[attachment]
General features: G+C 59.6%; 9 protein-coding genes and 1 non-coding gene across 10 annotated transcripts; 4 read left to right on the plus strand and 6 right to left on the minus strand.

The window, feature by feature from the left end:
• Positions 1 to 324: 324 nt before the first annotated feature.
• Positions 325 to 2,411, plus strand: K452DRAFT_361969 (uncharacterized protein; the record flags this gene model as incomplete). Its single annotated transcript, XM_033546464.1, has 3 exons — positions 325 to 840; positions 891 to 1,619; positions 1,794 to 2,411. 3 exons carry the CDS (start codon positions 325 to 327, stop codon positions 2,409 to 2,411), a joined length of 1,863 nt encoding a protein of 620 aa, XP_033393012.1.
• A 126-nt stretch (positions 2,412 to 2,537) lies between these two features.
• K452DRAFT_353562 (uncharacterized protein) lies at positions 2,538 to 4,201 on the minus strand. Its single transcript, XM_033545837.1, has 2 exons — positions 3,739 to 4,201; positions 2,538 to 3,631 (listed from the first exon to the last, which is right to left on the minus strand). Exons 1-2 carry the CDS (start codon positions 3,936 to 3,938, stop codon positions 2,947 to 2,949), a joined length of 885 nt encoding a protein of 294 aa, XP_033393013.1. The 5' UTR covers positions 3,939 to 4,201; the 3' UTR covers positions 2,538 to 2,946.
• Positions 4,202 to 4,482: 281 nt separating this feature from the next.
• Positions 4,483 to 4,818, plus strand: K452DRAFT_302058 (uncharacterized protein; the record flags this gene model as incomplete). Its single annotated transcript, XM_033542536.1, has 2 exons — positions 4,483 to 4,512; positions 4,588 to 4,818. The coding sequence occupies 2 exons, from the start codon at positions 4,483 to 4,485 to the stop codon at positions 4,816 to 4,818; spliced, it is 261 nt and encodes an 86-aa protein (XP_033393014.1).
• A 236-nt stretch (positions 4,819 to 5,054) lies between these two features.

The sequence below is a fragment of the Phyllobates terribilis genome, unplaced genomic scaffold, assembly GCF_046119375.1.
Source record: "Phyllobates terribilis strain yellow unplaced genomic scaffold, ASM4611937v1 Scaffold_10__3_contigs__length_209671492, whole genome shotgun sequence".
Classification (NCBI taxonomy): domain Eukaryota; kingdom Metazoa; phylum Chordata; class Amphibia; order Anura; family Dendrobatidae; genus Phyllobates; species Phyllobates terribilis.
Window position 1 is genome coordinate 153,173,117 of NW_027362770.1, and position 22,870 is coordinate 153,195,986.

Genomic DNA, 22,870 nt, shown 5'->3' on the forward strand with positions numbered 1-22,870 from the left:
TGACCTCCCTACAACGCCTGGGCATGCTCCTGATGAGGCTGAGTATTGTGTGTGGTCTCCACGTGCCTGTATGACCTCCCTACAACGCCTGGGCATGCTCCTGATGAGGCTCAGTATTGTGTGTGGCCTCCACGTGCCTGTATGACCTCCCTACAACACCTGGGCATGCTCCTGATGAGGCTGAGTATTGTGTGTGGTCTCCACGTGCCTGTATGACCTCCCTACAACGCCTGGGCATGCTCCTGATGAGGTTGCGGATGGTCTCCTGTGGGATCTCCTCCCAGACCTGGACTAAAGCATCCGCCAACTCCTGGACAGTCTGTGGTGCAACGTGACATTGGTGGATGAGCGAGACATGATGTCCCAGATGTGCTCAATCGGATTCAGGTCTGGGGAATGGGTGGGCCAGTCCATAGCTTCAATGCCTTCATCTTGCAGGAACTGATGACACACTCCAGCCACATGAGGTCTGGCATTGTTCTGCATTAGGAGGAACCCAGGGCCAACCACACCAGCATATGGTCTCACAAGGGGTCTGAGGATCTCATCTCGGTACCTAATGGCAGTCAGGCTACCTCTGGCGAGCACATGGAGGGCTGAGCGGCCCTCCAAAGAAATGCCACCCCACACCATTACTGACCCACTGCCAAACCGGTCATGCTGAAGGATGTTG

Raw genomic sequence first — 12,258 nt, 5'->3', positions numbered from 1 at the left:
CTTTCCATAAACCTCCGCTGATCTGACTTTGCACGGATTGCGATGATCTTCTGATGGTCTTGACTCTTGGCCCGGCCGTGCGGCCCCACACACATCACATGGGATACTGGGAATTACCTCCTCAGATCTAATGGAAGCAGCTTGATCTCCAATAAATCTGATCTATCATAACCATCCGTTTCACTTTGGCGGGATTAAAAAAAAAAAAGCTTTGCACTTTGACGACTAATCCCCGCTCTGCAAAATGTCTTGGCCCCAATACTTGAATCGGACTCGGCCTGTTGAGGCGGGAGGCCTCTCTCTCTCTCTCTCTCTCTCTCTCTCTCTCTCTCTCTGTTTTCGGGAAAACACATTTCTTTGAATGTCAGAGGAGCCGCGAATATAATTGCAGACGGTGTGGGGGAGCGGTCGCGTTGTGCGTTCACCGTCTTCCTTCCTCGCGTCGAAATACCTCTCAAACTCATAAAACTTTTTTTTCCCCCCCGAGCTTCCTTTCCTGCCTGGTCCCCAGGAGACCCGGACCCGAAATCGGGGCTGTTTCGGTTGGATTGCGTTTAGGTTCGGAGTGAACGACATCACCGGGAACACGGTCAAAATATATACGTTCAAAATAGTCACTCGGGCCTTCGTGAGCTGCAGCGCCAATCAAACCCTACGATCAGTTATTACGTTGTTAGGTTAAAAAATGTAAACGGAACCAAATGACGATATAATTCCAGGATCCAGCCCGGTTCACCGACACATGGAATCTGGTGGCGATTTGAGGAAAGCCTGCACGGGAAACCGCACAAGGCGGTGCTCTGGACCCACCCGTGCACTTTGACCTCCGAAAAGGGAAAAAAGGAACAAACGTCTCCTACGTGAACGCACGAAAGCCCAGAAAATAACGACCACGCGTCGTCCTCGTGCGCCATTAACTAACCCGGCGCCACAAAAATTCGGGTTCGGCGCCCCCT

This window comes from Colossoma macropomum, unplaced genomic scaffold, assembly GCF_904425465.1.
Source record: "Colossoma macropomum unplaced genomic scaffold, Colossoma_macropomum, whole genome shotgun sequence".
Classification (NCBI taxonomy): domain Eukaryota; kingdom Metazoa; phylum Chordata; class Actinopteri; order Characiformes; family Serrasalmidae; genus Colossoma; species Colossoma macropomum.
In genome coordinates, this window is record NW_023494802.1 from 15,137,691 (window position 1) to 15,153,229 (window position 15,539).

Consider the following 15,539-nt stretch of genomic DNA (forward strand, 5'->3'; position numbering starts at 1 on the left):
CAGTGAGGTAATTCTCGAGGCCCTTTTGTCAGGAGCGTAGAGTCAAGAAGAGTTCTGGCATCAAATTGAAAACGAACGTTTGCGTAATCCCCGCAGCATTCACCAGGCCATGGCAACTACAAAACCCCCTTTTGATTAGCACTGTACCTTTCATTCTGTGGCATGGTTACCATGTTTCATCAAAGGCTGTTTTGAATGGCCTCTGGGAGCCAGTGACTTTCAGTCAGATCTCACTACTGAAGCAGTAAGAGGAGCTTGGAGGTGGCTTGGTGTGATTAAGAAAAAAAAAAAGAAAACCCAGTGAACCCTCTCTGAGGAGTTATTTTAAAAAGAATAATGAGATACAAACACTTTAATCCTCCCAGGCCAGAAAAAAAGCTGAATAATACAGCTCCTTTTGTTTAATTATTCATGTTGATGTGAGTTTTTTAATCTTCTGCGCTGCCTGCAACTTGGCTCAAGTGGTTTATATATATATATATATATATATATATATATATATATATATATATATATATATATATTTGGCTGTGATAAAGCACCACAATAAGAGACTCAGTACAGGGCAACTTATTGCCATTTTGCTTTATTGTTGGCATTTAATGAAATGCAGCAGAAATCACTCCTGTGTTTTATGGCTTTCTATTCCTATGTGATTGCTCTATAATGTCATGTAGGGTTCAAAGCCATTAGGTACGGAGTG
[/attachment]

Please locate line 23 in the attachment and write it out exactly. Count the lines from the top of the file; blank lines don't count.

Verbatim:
CAGTGAGGTAATTCTCGAGGCCCTTTTGTCAGGAGCGTAGAGTCAAGAAGAGTTCTGGCATCAAATTGAAAACGAACGTTTGCGTAATCCCCGCAGCATTCACCAGGCCATGGCAACTACAAAACCCCCTTTTGATTAGCACTGTACCTTTCATTCTGTGGCATGGTTACCATGTTTCATCAAAGGCTGTTTTGAATGGCCTCTGGGAGCCAGTGACTTTCAGTCAGATCTCACTACTGAAGCAGTAAGAGGAGCTTGGAGGTGGCTTGGTGTGATTAAGAAAAAAAAAAAGAAAACCCAGTGAACCCTCTCTGAGGAGTTATTTTAAAAAGAATAATGAGATACAAACACTTTAATCCTCCCAGGCCAGAAAAAAAGCTGAATAATACAGCTCCTTTTGTTTAATTATTCATGTTGATGTGAGTTTTTTAATCTTCTGCGCTGCCTGCAACTTGGCTCAAGTGGTTTATATATATATATATATATATATATATATATATATATATATATATATATATATATATTTGGCTGTGATAAAGCACCACAATAAGAGACTCAGTACAGGGCAACTTATTGCCATTTTGCTTTATTGTTGGCATTTAATGAAATGCAGCAGAAATCACTCCTGTGTTTTATGGCTTTCTATTCCTATGTGATTGCTCTATAATGTCATGTAGGGTTCAAAGCCATTAGGTACGGAGTG